Facebook has taken bigger strides to become even more of a content platform and tool to source content. Yesterday, Facebook announced Signal its newest effort to embrace media and journalists by providing them with the means to find and curate news across the social network. Andy Mitchell, director of media partnerships at Facebook said in a blog post, Signal allows journalists the opportunity “to make Facebook a more vital part of their news gathering with access to relevant trends, photos, videos, and posts on Facebook and Instagram for use in their storytelling and reporting.”Under the leadership of Mark Zuckerberg, Facebook has always been interested in the 24-hour news cycle. And Signal isn’t Facebook’s first move to better intertwine journalists and content on the site. Last week, Facebook opened up its Mentions app to all verified profiles, allowing more journalists and celebrities to see where and how they have been mentioned. Facebook Stories and Instant Articles also show Facebook’s new wave of providing content and keeping full articles on the site – without ever having to leave the mothership (Facebook’s news feed).
While Facebook isn’t the only social platform looking to deepen its relationship with the media – take Snapchat Discover or Twitter’s Project Lightning – Signal is a big move to better connect with journalists. Further as of the second quarter of 2015, Facebook had 1.49 billion monthly active users. It’s definitely the platform with the largest audience.
In a format similar to the likes of TweetDeck, here are the functionalities of Signal and how it will better help journalists find and use content:
1) Discover what’s trending: Journalists can monitor which topics are trending on Facebook and display related content that has been shared publicly. Previously, trending topics were influenced by what people say they already like on Facebook. Signal gives journalists a more universal summary of what’s trending based on content from both people and Pages, unranked and in chronological order. There’s also a search function to find exactly what you’re looking for.
What it means: Similar to when news breaks on Twitter, journalists will be able to see what’s happening, in real-time across the world – no longer only based on categories and interests they’ve previously liked on Facebook. They will be able to react quickly, and stay in Signal to build out their article with the help of these additional functionalities below.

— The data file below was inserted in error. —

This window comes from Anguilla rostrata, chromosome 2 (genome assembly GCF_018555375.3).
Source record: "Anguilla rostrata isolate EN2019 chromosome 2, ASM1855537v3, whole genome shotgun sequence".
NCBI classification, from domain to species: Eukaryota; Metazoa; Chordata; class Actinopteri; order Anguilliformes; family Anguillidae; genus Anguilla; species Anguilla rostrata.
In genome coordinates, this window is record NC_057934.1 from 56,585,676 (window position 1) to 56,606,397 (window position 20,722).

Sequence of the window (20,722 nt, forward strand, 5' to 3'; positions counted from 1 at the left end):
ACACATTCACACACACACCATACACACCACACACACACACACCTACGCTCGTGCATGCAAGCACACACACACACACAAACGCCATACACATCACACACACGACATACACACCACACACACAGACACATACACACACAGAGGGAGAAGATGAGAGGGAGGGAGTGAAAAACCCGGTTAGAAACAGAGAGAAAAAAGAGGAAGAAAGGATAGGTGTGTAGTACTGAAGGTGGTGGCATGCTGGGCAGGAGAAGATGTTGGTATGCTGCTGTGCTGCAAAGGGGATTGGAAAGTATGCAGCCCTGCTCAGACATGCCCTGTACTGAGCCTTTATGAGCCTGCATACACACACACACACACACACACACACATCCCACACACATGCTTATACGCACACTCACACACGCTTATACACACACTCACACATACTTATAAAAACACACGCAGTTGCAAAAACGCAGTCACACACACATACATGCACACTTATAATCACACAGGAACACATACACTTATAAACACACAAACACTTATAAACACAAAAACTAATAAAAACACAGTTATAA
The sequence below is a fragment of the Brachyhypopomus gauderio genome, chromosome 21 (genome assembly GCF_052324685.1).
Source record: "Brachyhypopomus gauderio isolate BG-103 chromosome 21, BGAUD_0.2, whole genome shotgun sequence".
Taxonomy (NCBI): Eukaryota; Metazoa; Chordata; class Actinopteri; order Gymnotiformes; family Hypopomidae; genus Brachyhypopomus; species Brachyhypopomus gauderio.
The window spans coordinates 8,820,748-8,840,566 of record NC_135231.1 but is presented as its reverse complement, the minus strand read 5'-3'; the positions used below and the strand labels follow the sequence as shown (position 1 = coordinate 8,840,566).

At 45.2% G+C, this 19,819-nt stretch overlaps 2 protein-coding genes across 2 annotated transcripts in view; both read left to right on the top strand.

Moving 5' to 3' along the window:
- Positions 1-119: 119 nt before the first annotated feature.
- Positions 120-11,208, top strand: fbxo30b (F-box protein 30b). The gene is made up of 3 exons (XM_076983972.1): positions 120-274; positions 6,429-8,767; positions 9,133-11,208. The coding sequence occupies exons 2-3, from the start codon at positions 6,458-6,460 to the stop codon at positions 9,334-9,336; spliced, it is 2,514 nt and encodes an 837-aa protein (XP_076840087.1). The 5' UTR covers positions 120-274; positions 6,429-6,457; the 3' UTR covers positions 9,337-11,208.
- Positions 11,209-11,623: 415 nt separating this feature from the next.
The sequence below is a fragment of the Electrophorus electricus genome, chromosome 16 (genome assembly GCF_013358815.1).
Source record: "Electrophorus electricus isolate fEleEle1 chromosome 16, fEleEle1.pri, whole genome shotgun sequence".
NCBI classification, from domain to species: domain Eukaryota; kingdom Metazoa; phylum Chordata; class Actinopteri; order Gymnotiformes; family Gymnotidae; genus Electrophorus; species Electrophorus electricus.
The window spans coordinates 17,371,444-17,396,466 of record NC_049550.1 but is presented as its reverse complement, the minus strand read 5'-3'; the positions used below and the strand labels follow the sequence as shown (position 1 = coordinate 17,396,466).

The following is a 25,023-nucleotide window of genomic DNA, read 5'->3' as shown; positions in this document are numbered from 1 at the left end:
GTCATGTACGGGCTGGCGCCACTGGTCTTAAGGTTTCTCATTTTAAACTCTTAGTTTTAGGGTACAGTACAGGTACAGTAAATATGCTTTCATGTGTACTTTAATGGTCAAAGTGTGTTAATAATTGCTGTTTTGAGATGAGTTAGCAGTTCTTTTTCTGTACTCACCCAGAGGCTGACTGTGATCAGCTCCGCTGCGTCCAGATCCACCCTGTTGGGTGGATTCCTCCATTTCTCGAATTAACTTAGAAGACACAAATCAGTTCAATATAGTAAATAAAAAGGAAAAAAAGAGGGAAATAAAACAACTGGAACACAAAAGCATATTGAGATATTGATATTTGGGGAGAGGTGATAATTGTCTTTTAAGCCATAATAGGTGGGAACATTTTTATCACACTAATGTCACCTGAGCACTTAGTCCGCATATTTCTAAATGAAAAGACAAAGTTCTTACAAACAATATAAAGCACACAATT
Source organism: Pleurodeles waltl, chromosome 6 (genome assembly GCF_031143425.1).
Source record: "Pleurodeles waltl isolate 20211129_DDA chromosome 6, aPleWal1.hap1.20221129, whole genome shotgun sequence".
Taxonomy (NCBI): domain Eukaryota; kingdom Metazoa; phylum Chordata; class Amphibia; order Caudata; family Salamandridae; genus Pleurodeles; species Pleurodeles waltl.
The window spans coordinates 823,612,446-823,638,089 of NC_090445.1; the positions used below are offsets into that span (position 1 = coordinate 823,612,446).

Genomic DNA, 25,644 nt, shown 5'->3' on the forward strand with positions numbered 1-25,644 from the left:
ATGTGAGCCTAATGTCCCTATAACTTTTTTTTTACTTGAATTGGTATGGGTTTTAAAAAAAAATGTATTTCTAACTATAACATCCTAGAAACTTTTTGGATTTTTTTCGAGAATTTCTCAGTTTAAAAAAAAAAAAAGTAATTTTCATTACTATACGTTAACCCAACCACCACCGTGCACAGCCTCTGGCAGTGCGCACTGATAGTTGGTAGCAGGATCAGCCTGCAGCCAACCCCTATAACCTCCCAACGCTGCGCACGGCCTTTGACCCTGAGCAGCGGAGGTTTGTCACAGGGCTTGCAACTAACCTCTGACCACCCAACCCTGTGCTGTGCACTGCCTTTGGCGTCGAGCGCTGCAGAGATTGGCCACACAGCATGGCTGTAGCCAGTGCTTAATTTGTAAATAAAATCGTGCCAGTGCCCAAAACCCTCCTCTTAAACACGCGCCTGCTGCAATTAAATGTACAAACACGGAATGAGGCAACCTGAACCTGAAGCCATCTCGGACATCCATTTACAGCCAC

2) Data on who is driving the most conversation: Lists will show who is being talked about most on Facebook – from public figures, politicians, musicians, sports teams and more.
What it means: This clearly summarizes who or what is the most popular figure in the moment based on the different search categories. In a presidential debate, maybe Donald Trump is being mentioned the most, but the runner up might be harder to distinguish – Signal will tell you in real-time.
3) Search, gather, save and embed Instagram and Facebook content: Can’t forget about Instagram, right? By using location-tag and topic-related search functionality, journalists can search Instagram for photos related to the trending news. Further, to make it nice and easy, every Facebook post, Instagram image or video, and metric in Signal can be saved into custom collections for use in a CMS or with broadcast graphic packages. Posts and photos can then be embedded into an article by grabbing the embed code. Newsrooms can also integrate Signal APIs to add curated content onto their websites and into their broadcasts.
What it means: Facebook has been trying to better integrate with Instagram since they bought it in 2012. With Signal, journalists can easily search, save and add a photo of the trending topic right into their article. In theory, and if Signal really is successful, journalists might not need to leave Signal to write an article. Everything they need could be right there.
Even if it’s not a sole-hub for journalists, Signal lays a good foundation to help them get the news, data and even the images they need. This is a major step for Facebook’s quest to become a news discovery platform – not just a sharing platform.